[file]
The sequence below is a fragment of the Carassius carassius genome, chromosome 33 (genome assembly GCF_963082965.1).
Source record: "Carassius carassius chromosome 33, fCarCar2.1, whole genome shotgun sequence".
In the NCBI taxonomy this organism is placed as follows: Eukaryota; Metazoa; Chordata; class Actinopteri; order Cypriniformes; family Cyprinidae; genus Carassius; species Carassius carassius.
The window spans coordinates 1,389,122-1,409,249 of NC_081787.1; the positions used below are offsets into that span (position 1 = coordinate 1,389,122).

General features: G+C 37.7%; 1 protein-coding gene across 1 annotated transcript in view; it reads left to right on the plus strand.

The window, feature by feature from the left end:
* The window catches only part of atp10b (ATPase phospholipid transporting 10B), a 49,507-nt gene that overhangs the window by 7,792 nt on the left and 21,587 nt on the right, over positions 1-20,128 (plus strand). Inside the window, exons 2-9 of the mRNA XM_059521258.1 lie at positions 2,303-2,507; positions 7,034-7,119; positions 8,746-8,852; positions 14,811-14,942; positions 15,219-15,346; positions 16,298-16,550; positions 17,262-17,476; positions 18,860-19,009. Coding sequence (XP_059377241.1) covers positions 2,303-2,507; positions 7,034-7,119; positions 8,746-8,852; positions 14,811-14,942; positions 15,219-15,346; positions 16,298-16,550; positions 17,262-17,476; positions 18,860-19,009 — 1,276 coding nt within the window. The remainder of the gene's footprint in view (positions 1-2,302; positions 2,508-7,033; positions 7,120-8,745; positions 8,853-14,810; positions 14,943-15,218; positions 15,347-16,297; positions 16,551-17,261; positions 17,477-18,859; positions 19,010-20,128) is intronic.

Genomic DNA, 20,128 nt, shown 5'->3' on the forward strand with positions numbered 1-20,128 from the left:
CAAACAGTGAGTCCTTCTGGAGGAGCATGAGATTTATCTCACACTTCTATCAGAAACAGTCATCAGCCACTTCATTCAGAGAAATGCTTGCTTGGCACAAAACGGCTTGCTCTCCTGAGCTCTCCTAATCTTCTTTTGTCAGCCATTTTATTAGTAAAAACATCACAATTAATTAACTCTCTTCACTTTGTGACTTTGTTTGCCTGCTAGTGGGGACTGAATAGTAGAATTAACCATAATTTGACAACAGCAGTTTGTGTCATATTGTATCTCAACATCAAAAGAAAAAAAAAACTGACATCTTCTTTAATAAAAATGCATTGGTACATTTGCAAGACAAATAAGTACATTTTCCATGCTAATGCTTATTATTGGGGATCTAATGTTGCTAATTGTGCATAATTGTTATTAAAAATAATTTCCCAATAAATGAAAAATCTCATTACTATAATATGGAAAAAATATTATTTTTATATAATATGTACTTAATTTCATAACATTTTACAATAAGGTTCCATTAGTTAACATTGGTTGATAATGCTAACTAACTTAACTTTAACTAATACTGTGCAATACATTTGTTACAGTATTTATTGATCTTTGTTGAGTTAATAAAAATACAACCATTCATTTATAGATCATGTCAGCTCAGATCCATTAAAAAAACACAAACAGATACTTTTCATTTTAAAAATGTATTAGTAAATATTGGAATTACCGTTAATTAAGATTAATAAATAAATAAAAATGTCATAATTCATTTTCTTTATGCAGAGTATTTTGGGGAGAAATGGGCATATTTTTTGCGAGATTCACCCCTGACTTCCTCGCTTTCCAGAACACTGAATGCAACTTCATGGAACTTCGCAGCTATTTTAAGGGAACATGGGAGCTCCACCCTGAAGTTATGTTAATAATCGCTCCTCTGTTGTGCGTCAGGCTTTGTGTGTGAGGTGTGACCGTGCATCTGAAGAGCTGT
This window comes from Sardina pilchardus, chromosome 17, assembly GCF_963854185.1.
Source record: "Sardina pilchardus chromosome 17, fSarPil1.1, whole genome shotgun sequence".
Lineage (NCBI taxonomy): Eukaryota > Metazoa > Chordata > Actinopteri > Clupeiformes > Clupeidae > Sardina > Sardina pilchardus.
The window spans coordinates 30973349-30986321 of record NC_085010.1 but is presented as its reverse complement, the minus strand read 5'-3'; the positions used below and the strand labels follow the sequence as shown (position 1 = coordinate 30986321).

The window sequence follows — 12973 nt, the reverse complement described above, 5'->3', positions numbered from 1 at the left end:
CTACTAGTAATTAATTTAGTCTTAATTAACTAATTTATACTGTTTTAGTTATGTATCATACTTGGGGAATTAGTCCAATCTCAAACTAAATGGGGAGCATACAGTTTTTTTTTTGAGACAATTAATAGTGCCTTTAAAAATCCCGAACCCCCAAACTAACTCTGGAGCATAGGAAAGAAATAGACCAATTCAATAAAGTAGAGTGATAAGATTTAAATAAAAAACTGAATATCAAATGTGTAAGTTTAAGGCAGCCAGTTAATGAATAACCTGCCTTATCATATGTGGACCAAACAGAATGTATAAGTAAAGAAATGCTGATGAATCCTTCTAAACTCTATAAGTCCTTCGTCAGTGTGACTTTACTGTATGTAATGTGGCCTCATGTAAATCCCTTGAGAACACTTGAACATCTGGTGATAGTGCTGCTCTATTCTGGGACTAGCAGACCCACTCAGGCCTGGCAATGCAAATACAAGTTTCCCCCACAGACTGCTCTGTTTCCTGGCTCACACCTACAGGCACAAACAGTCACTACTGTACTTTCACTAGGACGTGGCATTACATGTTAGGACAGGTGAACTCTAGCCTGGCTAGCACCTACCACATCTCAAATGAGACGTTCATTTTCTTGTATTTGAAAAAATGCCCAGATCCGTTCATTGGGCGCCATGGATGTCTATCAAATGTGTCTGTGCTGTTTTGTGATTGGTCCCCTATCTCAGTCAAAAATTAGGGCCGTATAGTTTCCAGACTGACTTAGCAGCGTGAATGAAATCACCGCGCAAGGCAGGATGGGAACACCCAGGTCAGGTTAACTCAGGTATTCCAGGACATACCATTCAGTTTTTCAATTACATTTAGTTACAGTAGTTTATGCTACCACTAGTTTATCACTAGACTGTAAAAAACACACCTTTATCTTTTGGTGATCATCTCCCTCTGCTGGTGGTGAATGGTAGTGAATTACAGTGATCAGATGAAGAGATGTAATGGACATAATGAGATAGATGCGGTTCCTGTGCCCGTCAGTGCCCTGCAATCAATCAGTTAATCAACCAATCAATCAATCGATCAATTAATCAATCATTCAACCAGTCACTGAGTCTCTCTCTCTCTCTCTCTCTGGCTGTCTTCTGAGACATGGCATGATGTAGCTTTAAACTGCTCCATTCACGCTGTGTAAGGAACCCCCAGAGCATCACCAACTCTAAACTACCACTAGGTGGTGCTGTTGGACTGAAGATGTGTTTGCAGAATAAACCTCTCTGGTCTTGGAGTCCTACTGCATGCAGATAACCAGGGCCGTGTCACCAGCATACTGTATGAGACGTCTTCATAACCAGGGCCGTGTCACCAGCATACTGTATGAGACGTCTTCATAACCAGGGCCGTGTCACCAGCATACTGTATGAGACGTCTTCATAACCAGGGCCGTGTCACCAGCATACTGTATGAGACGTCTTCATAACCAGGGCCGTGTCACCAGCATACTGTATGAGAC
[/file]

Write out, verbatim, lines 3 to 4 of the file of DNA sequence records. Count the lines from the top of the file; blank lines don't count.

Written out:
In the NCBI taxonomy this organism is placed as follows: Eukaryota; Metazoa; Chordata; class Actinopteri; order Cypriniformes; family Cyprinidae; genus Carassius; species Carassius carassius.
The window spans coordinates 1,389,122-1,409,249 of NC_081787.1; the positions used below are offsets into that span (position 1 = coordinate 1,389,122).